Research: Ginger Promotes satiety and enhance calories burned.

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Ginger supplementation may aid in weight loss.  

Fresh ginger root and ground ginger
Fresh ginger root and ground ginger

I review a lot of research on weight loss.  I enjoy looking at the studies, how they are designed, the interpretation of the results, and how I might be able to incorporate them into my daily routine.  As I was reviewing another article on nausea, I found a couple of studies on ginger for weight loss.  I know that ginger is often in teas and smoothies, but I never thought about it for weight loss.  Prior evidence suggests that ginger consumption may have anti-inflammatory, anti-hypertensive, glucose-sensitizing, and stimulatory effects on the gastrointestinal tract.  We know it helps with nausea, but would that encourage eating.  So, does ginger actually help with weight loss?  

The study is from 2012 and was published in the journal Metabolism​[1]​.  It is a decently designed study that has only one glaring weakness, and that is a small sample size of ten male subjects.  The title of the study is “Ginger consumption enhances the thermic effect of food and promotes feelings of satiety without affecting metabolic and hormonal parameters in overweight men: a pilot study.”   This study was designed to assess the effects of a hot ginger beverage on energy expenditure, feelings of appetite, and satiety.  It also looked at the metabolic risk factors in overweight men.  Ten males with an average age of 39.1 and an average body mass index of 27.2 were enrolled in this randomized crossover study.  In the study, metabolism was assessed by measuring energy expenditure using indirect calorimetry before and for 6 hours after a meal with and without a gram ginger drink.  Also, subjective feelings of satiety were assessed hourly using visual analog scales, and blood samples were taken fasted and for three h after breakfast consumption.  There was a significant increase in the thermic effect of food by ginger when compared to the control and the subject has a lower hunger.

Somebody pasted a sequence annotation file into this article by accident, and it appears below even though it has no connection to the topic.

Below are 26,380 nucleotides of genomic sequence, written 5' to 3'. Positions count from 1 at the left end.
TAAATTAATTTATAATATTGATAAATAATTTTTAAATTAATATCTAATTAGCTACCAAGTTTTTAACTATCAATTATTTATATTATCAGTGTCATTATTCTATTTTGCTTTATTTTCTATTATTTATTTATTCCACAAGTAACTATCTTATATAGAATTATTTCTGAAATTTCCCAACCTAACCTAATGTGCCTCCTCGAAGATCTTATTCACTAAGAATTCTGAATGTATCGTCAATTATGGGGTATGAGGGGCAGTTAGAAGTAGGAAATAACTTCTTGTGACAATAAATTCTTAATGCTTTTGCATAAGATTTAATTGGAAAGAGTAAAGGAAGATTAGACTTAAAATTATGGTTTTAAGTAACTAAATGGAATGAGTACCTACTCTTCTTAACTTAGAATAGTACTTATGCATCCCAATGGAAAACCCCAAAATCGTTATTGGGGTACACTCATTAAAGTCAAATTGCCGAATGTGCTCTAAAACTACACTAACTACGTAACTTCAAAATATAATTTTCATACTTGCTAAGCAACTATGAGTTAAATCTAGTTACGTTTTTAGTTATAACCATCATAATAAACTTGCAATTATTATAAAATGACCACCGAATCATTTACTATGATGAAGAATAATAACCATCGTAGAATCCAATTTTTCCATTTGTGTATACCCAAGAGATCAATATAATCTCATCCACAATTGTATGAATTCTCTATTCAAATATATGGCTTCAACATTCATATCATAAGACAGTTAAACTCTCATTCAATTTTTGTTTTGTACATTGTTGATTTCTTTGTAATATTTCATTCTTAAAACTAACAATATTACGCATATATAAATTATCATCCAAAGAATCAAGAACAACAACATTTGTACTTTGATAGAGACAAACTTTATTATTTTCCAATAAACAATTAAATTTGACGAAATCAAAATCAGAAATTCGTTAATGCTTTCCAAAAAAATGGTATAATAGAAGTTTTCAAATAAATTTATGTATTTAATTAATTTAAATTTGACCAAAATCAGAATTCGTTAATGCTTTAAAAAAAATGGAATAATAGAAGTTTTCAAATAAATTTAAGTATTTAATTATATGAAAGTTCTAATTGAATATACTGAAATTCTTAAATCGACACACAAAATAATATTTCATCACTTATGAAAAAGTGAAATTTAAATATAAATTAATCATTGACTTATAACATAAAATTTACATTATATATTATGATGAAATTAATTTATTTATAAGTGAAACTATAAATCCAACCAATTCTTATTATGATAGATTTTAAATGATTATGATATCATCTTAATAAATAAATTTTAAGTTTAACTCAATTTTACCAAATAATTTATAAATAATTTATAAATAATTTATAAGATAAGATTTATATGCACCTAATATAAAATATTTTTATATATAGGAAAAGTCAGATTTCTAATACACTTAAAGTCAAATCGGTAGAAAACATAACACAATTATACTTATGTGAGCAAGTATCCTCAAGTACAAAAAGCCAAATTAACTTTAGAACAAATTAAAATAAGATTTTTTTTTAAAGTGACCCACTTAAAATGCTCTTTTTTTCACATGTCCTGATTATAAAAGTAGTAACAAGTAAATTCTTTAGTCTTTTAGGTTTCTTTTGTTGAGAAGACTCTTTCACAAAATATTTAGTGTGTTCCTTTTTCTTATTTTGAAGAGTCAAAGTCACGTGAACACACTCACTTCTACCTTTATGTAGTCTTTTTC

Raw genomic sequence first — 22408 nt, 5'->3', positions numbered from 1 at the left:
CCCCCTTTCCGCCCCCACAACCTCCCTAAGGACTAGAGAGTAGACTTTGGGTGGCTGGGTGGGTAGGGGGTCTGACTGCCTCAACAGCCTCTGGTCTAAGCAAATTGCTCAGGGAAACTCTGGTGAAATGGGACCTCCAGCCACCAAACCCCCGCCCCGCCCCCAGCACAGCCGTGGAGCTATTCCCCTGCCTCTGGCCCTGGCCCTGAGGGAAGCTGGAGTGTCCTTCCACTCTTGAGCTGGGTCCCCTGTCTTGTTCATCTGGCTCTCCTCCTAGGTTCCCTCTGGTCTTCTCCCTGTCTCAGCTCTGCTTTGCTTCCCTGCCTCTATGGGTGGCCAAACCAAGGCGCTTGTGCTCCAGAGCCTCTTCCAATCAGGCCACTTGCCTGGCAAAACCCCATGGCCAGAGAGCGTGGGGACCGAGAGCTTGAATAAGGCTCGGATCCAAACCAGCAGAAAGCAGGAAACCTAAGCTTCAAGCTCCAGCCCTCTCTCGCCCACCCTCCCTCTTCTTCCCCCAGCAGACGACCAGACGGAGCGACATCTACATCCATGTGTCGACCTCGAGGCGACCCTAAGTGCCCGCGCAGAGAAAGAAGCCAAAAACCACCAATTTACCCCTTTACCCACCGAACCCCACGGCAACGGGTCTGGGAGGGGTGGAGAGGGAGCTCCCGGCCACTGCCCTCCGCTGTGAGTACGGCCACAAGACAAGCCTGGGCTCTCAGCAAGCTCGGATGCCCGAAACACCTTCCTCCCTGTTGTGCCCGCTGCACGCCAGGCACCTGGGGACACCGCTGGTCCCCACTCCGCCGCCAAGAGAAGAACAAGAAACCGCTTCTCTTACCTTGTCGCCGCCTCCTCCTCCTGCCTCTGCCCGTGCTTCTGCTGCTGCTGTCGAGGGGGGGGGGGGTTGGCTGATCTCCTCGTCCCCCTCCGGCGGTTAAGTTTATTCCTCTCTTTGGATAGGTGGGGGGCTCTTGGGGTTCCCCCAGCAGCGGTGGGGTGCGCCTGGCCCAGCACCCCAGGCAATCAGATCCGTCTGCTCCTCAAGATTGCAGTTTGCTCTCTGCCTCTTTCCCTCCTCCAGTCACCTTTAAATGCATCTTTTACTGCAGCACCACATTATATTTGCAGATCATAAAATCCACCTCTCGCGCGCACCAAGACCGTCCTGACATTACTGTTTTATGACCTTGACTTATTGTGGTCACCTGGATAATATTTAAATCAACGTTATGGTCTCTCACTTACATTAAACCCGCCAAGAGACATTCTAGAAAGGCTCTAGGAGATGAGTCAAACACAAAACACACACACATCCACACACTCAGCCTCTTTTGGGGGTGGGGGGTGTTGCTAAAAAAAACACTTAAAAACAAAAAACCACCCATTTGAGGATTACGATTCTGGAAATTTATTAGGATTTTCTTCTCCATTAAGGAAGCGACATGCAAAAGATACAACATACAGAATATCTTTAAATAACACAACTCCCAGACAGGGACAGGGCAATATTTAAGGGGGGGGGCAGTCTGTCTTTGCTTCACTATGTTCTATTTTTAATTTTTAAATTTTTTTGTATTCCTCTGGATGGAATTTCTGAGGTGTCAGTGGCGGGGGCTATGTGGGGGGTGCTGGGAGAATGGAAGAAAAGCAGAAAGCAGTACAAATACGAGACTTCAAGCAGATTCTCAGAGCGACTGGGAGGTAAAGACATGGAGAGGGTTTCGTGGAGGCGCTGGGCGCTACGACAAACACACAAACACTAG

Problems: The low N or number of subjects need to be addressed with further research.  I would also wonder if the hot beverage might be the cause increases satiety or thermogenesis.  I wonder if you repeated the study with hot ginger vs. hot water if you might get the same effects.  Well, this is what follow-up studies are for.  

The bottom line: This study is a good study design that shows promise.  The results indicate enhanced calorie burning and reduced feelings of hunger with ginger consumption.  It suggests a potential role of ginger in weight management.   Additional research is needed to confirm the results and address the low enrollment concerns.  Would I take it as a supplement?  No, but I will be adding it to my smoothies.  


  1. [1]
    M. Mansour, Y. Ni, A. Roberts, M. Kelleman, A. Roychoudhury, and M. St-Onge, “Ginger consumption enhances the thermic effect of food and promotes feelings of satiety without affecting metabolic and hormonal parameters in overweight men: a pilot study.,” Metabolism, vol. 61, no. 10, pp. 1347–52, Oct. 2012, doi: 10.1016/j.metabol.2012.03.016.
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About the Author

I am a family physician who has served in the US Army. In 2016, I found myself overweight, out of shape, and unhealthy, so I made a change to improve my health. This blog is the chronology of my path to better health and what I have learned along the way.

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